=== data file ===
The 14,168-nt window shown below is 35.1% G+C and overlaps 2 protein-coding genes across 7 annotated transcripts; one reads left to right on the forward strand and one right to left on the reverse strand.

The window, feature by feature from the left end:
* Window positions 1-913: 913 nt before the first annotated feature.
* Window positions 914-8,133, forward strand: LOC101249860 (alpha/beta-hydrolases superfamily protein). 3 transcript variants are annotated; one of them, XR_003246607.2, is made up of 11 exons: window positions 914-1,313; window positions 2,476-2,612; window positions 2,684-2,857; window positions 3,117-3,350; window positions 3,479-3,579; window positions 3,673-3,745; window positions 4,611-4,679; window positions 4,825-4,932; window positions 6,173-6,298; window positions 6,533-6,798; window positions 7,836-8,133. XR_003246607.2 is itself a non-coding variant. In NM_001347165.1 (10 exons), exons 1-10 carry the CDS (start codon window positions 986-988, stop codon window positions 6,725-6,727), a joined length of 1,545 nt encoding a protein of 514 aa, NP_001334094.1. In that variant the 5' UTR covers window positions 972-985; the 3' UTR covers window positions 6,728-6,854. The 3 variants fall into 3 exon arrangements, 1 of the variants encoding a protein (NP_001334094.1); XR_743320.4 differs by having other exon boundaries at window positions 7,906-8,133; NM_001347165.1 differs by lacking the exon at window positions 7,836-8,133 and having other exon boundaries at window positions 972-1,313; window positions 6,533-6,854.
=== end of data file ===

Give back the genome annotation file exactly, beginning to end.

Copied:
The 14,168-nt window shown below is 35.1% G+C and overlaps 2 protein-coding genes across 7 annotated transcripts; one reads left to right on the forward strand and one right to left on the reverse strand.

The window, feature by feature from the left end:
* Window positions 1-913: 913 nt before the first annotated feature.
* Window positions 914-8,133, forward strand: LOC101249860 (alpha/beta-hydrolases superfamily protein). 3 transcript variants are annotated; one of them, XR_003246607.2, is made up of 11 exons: window positions 914-1,313; window positions 2,476-2,612; window positions 2,684-2,857; window positions 3,117-3,350; window positions 3,479-3,579; window positions 3,673-3,745; window positions 4,611-4,679; window positions 4,825-4,932; window positions 6,173-6,298; window positions 6,533-6,798; window positions 7,836-8,133. XR_003246607.2 is itself a non-coding variant. In NM_001347165.1 (10 exons), exons 1-10 carry the CDS (start codon window positions 986-988, stop codon window positions 6,725-6,727), a joined length of 1,545 nt encoding a protein of 514 aa, NP_001334094.1. In that variant the 5' UTR covers window positions 972-985; the 3' UTR covers window positions 6,728-6,854. The 3 variants fall into 3 exon arrangements, 1 of the variants encoding a protein (NP_001334094.1); XR_743320.4 differs by having other exon boundaries at window positions 7,906-8,133; NM_001347165.1 differs by lacking the exon at window positions 7,836-8,133 and having other exon boundaries at window positions 972-1,313; window positions 6,533-6,854.